Two fossils dating back about a million years have been found in Myanmar. Scientists have predicted that with these bones it could become a new species of lizard.
These fossils after the Naga people are a new species named Oculudentavis naga (O. naga). These belong to the genus Oculudentavis khaungraae. I.e. a species previously thought to be the smallest bird or dinosaur.
In these two new models, scientists discovered its vital physical properties through the teeth attached to the jawbones and the soft tissues preserved in the amber. With its help, they identified that they may be a new type of lizard species. In a statement, Arnold Pollat, a leading researcher at the Spanish Institute of Cadillac de Palaeontology, Michael Crusafont, said, “This fossil initially confused all researchers because it did not resemble the existing species if it were a lizard.”
After the palaeontologists performed CT scans and analysed the data, they discovered that it contained mysterious animal scales. The teeth were directly attached to the jaw bone. Usually, the teeth of dinosaurs are attached to a socket. Not with the jaw bone. So these fossils do not fully reflect the dinosaur species. The researchers also found that its eye structure and lizard-like shoulder bones and hockey stick-shaped skull were similar to those of reptiles with teeth attached to the jawbone.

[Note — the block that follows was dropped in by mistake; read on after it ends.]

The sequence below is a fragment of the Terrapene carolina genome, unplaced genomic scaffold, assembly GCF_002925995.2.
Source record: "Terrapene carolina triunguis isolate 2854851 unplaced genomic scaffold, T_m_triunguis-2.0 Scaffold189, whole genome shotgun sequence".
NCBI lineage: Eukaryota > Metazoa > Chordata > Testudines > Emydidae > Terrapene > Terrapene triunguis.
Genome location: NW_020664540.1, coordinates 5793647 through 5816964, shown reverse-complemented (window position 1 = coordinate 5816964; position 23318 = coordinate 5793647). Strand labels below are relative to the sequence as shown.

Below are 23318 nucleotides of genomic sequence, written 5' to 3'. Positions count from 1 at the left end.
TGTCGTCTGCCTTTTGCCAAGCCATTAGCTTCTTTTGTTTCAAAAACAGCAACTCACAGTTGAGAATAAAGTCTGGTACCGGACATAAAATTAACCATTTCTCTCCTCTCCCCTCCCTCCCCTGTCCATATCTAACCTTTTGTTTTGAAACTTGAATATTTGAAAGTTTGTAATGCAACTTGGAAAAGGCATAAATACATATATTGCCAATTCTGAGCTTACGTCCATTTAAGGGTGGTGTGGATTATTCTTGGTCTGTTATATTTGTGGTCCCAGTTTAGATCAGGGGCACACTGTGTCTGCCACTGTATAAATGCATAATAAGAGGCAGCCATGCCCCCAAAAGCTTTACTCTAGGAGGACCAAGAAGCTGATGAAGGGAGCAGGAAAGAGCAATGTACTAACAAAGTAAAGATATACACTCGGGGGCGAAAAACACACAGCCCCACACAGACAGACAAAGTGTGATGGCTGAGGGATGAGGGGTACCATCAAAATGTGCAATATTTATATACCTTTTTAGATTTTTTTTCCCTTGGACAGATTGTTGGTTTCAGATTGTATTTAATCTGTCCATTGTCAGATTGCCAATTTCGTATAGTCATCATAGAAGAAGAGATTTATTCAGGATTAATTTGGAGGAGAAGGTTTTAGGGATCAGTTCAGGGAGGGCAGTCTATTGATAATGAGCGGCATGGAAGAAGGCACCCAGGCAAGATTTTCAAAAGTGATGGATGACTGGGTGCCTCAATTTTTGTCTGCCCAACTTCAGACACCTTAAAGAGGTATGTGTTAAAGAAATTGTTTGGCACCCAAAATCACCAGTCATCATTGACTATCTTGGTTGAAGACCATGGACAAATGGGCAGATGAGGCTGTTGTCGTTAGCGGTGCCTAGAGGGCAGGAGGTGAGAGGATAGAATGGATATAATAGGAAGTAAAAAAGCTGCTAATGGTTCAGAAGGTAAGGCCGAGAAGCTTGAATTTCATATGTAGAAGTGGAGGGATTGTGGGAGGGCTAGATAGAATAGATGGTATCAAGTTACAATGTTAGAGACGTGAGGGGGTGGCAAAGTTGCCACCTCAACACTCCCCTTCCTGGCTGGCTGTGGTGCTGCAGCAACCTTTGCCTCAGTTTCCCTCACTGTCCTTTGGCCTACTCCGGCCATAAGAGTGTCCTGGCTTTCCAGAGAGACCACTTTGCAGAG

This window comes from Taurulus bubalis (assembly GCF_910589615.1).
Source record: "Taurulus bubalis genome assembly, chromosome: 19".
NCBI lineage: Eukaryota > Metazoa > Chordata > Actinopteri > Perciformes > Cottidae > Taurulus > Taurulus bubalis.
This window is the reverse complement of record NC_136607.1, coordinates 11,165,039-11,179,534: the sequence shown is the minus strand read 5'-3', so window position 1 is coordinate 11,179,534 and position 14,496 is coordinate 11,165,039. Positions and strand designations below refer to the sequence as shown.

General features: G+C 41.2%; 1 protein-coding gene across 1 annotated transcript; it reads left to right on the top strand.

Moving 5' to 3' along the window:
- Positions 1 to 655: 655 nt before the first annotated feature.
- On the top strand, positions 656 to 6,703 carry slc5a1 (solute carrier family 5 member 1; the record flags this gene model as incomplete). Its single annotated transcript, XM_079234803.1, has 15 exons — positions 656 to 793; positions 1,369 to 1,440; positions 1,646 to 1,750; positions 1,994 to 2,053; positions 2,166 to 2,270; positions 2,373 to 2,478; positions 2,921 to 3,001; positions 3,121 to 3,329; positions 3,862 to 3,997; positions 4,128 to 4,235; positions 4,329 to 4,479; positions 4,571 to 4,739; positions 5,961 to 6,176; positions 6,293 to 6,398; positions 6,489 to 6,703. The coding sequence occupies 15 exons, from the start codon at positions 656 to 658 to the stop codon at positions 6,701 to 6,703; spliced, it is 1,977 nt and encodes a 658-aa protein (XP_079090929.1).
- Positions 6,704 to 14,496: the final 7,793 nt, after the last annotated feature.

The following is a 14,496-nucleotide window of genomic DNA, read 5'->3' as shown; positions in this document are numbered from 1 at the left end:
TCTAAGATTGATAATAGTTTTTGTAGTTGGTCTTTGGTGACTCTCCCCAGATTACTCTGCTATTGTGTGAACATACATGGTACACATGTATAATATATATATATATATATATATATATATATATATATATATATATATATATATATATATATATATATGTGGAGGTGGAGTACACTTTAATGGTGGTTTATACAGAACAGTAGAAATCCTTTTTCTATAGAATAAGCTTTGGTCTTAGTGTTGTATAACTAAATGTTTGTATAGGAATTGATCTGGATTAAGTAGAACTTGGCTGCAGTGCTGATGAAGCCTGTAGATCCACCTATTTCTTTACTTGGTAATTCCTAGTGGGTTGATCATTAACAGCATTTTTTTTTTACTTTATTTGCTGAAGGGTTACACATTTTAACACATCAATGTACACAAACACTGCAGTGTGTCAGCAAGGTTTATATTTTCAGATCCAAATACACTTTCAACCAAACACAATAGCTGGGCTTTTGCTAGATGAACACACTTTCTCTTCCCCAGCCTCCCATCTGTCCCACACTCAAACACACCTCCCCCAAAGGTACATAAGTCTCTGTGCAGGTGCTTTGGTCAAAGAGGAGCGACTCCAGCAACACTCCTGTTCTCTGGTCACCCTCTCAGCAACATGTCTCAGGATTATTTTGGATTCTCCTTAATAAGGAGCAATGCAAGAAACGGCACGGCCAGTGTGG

“We concluded that both specimens were similar enough to belong to the same genus, Oculudentavis, but a number of differences suggest that they represent separate species”, Bolet added.
This latest research was published in the journal Current Biology on June 14th. Similarly, in a study published in Nature in March 2020, scientists O. Cowgreens have been identified as hummingbird-sized dinosaurs. But in May 2020 the report on that research was withdrawn.
The team of scientists also found that the two samples began to decompose when taken safely. Reading about this fossil collection purchased by the gemologist Adolf Beretti in Myanmar revealed that this model was first noticed by ancient researchers. The Florida Museum of Natural History reported that the fossil was sold following ethical guidelines set by the Society for Vertebrate Poliology, as amber mining and sales in Myanmar have been linked to human rights abuses in the country.